OK, here is a story. It may apply here or it may not.
I thought about just writing a "fix" post but it seems to apply here.
My fun repair of the week was a 1998 E430. Fun repairs are those that breed fear and when completed bring the ultimate of satisfaction (very often with little monetary gain). The ticket said that the car lacked power and the check engine light was on and shifted poorly.
Upon driving the thing, the light wasn't on and mostly it drove fine. it did have some hesitation but the engine was warm when I started. Occasionally it would just quit accelerating under full throttle. So.. first step lets see what codes are stored. After a short test I had NO codes indicated for ME (engine management). There were codes in many control units ASR, BAS, SAM, ICM, ESLM (electric seat left and right I forget the acronym) and ACC.
I tested the ME anyway and there were stored codes for EGR, O2 sensors both sides, and P0170 and 173 adaptation codes. Based on the O2 codes and the adaption codes I checked actual values for adaptation. Lower partial was at 1.02, idle was at about .5ms. The 1.02 value was terrible for diagnostics as it is almost perfect. The .5ms is a significant mixture correction (adding fuel) but well within margins. The O2 sensors were slow but functioning well. It didn't make much sense.
The other modules all had CAN communications errors. The ASR didn't see the ME and the BAS didn't see the ASR and all the other modules had CAN errors.
Here is where the fear comes in. In the road tests the lack of power seems very easy to explain with a protective strategy based upon ASR / ME communications. Either a throttle position control or a timing control. This could be real trouble......After clearing codes and repeated driving, the network codes (CAN) did not reappear but the running was getting worse not better. The EGR codes reappeared and so did the adaptation codes while adaptation values maintained right around one 1.0(what can this be?). I had put aside my biggest fear by this time (an intermittant CAN short or control unit pulling the network down).
When in doubt try a AMM (air mass meter) which I would have by this time but I didn''t have a V8 one in stock.... so I get one coming for next day and we decide to remove the EGR pipe for cleaning while waiting for the next diagnostic step (the substitution of new AMM). My assistant is pulling the pipe when about 15 minutes later I hear one of those "How about that" screams. The first step to getting to the EGR pipe had been the removal of the formed hard plastic/flexible rubber intake (from the throttle assy to the AMM) pipe and there it is..... the flexible section is plastic clamped to the hard plastic and it ISN'T. There is a 3/4 inch gap at the bottom (the top is together or the repair would have been obvious). This pipe is one piece 30-40 inches long. The union of rubber to hard plastic is not servicable within MB procedures... the whole thing is on order,,, BUT a couple pieces of duct tape and some 5 in diameter tie wraps makes a virtual permanent repair and instant gratification to the diagnostician. The AMM came in next day (yesterday) and will join the others in stock (four total - 104HFM, 104ME, 112ME, and now 113ME).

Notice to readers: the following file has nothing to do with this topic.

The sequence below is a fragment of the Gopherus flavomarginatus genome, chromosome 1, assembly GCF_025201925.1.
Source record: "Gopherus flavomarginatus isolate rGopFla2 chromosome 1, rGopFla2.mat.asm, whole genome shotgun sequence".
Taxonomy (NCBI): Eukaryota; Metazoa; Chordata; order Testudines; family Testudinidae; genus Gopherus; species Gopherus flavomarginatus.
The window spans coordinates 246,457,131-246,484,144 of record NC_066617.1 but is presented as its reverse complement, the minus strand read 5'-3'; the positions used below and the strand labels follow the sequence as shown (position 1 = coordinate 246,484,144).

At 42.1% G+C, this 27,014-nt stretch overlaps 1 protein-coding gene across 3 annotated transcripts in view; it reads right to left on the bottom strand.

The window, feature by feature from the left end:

There are two points to this story (maybe three). First is that directly, all my fault codes were leading me wrong. This is more often the case than otherwise. The majority of codes have no use for the symptom at test. Second is that this air pipe must be watched.. the car had recently had its pan resealed (at another facility) and the driveability came with the repair. and thirdly a functioning AMM does not directly indicate whether it is volumtrically efficient or correct. This one was in effect in the trunk, but it measured the air going across it (none) correctly and fourthly the engine management does an amazing job of taking care of itself. At any constant speed the car ran flawlessly by using its other inputs.
Bosch Master, ASE Master, L1
33 years MB technician